RESISTANCE TO CHANGE? “The canal system of this country is being threatened by the spread of a new form of transportation known as ’railroads’ and the federal government must preserve the canals. . . . If canal boats are supplanted by ’railroads,’ serious unemployment will result. Captains, cooks, drivers, hostlers, repairmen, and lock tenders will be left without means of livelihood, not to mention the numerous farmers now employed growing hay for the horses. . . . As you may well know, Mr. President, ’railroad’ carriages are pulled at the enormous speed of 15 miles per hour by ’engines’ which, in addition to endanging life and limb of passengers, roar and snort their way through the countryside, setting fire to crops, scaring the livestock and frightening women and children. The Almighty certainly never intended that people should travel at such breakneck speed.” The above communication was from Martin Van Buren, then governor of New York, to President Andrew Jackson on January 21, 1829. In 1832 Van Buren was elected vice president of the United States under Andrew Jackson’s second term. In 1836 Van Buren was elected president of the United States. It is also interesting that the first railroad into Washington, DC, was completed in time to bring visitors from Philadelphia and New York to Van Buren’s inauguration. Sources: Janet E. Lapp, “Ride the Horse in the Direction It’s Going,” American Salesman, October 1998, pp. 26–29; and The World Book Encyclopedia, Volume 20 (Chicago: World Book—Childcraft International, Inc.), 1979, p. 214. 2
Leslie W. Rue (Supervision: Key Link to Productivity)
Until around A.D. 1450, China was technologically much more innovative and advanced than Europe, even more so than medieval Islam. The long list of Chinese inventions includes canal lock gates, cast iron, deep drilling, efficient animal harnesses, gunpowder, kites, magnetic compasses, movable type, paper, porcelain, printing (except for the Phaistos disk), sternpost rudders, and wheelbarrows. China then ceased to be innovative for reasons about which we shall speculate in the Epilogue.
Jared Diamond (Guns, Germs, and Steel: The Fates of Human Societies)
The earliest lock gates moved vertically, subjecting them to great pressure and friction. Leonardo’s innovation was paired mitered lock gates forming a V pointed in the direction of the higher water. Water was deflected to the sides when the gates were swung open, and pressure sealed the lock when the gates were closed. Over half a millennium later, canal locks are still built
Gerard Koeppel (Bond of Union: Building the Erie Canal and the American Empire)
Innovation in China too fluctuated markedly with time. Until around A.D. 1450, China was technologically much more innovative and advanced than Europe, even more so than medieval Islam. The long list of Chinese inventions includes canal lock gates, cast iron, deep drilling, efficient animal harnesses, gunpowder, kites, magnetic compasses, movable type, paper, porcelain, printing (except for the Phaistos disk), sternpost rudders, and wheelbarrows. China then ceased to be innovative for reasons about which we shall speculate in the Epilogue. Conversely, we think of western Europe and its derived North American societies as leading the modern world in technological innovation, but technology was less advanced in western Europe than in any other “civilized” area of the Old World until the late Middle Ages.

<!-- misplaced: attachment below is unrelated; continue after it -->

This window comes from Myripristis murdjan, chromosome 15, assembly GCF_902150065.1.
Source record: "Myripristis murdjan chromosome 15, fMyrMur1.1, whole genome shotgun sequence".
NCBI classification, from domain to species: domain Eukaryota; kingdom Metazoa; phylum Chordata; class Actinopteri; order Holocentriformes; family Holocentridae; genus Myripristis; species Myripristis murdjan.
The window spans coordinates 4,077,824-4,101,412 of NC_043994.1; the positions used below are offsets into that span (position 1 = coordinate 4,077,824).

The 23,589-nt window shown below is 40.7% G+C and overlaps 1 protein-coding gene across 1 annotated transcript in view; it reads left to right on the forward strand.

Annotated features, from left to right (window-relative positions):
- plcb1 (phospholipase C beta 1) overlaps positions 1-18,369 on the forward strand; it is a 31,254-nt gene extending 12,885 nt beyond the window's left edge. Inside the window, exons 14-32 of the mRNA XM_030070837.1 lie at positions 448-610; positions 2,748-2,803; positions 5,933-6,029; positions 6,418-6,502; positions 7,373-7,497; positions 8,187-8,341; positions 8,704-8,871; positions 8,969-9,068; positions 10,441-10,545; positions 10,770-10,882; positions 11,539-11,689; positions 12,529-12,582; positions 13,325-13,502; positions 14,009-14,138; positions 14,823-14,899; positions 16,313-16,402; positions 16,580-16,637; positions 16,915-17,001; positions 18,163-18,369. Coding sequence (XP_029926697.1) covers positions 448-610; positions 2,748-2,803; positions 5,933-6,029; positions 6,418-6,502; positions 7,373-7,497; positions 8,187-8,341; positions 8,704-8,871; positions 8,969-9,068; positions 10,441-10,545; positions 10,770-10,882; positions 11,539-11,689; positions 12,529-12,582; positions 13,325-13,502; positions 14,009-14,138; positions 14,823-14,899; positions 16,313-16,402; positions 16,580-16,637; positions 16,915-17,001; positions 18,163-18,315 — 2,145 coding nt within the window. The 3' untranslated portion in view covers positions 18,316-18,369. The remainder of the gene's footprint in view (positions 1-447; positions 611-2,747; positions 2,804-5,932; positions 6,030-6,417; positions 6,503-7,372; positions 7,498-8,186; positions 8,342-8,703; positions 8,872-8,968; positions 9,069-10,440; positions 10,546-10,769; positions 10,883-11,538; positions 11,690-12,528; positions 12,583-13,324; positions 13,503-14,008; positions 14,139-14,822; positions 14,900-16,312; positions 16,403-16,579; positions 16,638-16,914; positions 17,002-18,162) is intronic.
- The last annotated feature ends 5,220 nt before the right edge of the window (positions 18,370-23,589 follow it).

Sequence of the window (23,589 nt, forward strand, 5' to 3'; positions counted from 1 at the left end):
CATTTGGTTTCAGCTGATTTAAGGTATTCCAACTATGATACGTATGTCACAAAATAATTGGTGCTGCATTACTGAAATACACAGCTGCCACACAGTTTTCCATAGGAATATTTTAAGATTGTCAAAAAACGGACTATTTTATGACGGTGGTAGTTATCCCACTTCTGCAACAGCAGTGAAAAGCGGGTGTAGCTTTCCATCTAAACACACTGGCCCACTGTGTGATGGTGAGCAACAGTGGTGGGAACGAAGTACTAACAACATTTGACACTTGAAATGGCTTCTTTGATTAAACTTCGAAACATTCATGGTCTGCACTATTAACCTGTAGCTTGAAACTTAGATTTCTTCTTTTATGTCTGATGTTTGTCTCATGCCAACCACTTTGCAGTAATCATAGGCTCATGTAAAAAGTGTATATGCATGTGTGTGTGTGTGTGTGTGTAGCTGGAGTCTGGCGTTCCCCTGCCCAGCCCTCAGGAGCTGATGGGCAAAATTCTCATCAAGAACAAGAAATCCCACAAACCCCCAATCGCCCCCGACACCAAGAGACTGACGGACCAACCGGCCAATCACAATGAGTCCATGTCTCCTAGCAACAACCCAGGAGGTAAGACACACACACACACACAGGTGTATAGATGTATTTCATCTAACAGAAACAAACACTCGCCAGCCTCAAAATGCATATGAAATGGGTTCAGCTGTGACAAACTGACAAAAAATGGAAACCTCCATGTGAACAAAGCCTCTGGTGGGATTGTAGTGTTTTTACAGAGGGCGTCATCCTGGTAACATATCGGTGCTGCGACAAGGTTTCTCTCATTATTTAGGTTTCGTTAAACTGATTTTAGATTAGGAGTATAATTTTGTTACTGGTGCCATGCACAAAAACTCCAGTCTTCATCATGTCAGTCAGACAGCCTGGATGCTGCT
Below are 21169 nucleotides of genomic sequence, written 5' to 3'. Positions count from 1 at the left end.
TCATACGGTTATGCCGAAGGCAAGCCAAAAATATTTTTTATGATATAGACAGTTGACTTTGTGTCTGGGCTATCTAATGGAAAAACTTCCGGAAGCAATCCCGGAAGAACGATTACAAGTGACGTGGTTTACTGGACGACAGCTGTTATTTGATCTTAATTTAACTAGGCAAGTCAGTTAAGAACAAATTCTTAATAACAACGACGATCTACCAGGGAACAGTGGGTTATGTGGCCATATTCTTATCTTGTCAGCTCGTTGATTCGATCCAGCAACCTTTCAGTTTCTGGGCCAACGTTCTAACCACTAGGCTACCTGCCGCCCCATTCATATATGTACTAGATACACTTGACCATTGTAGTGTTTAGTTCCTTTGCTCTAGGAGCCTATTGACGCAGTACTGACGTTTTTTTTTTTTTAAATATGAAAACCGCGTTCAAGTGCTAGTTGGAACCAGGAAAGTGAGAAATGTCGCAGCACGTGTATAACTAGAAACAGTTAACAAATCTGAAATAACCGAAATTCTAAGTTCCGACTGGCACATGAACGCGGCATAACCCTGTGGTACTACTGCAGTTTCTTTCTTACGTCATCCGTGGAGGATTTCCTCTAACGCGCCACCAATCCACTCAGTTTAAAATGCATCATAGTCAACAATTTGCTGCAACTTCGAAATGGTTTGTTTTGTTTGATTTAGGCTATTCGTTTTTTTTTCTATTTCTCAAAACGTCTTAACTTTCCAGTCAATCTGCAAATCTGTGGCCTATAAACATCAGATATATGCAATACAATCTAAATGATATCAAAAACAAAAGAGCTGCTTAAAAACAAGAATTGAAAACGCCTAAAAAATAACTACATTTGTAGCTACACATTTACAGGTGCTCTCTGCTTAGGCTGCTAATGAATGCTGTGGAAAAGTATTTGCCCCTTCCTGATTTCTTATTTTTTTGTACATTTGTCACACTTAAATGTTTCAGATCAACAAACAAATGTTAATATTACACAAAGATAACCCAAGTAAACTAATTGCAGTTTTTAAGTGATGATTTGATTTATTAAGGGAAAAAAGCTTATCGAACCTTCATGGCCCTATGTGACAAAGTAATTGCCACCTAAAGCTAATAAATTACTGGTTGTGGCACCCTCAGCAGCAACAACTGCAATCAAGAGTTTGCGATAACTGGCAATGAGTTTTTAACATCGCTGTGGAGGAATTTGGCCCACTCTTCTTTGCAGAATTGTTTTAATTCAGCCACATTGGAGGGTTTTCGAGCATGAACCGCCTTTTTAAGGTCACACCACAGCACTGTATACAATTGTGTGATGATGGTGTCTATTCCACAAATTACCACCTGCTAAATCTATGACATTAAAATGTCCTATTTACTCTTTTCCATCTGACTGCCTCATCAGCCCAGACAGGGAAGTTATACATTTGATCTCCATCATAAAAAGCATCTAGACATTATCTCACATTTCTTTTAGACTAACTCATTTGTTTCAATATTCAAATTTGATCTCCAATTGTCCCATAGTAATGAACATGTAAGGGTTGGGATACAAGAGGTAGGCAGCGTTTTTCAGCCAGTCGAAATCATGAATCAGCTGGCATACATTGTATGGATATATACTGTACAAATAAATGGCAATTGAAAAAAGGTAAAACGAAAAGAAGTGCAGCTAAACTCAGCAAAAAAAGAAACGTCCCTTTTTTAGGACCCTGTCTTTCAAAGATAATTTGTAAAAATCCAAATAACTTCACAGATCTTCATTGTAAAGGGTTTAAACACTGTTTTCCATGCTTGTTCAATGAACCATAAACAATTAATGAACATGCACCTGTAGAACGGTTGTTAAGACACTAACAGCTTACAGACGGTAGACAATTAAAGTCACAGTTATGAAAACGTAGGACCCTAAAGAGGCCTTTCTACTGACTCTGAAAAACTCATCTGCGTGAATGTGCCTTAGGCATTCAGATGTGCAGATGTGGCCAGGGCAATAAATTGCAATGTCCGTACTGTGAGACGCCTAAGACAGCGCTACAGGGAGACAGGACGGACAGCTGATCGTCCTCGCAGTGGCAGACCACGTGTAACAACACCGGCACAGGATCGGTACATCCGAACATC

Jared Diamond (Guns, Germs, and Steel: The Fates of Human Societies)
Of those who have commanded battalions and squadrons, only the names remain. The human race has nothing to show for a hundred battles that have been waged. But the great men I speak to you about have prepared pure and lasting pleasures for men yet to be born. A canal lock uniting two seas, a painting by Poussin, a beautiful tragedy, a newly discovered truth-these are things a thousand times more precious than all the annals of the court or all the accounts of military campaigns. You know that, with me, great men come first and heroes last. I call great men all those who have excelled in creating what is useful or agreeable. The plunderers of the provinces are merely heroes.
By the fifth day of the quarantine there were no more screams and no more attempted canal crossings, and so Catchfire evaded the namesake fate that had befallen it so many times before in years of pestilence.
Scott Lynch (The Lies of Locke Lamora (Gentleman Bastard, #1))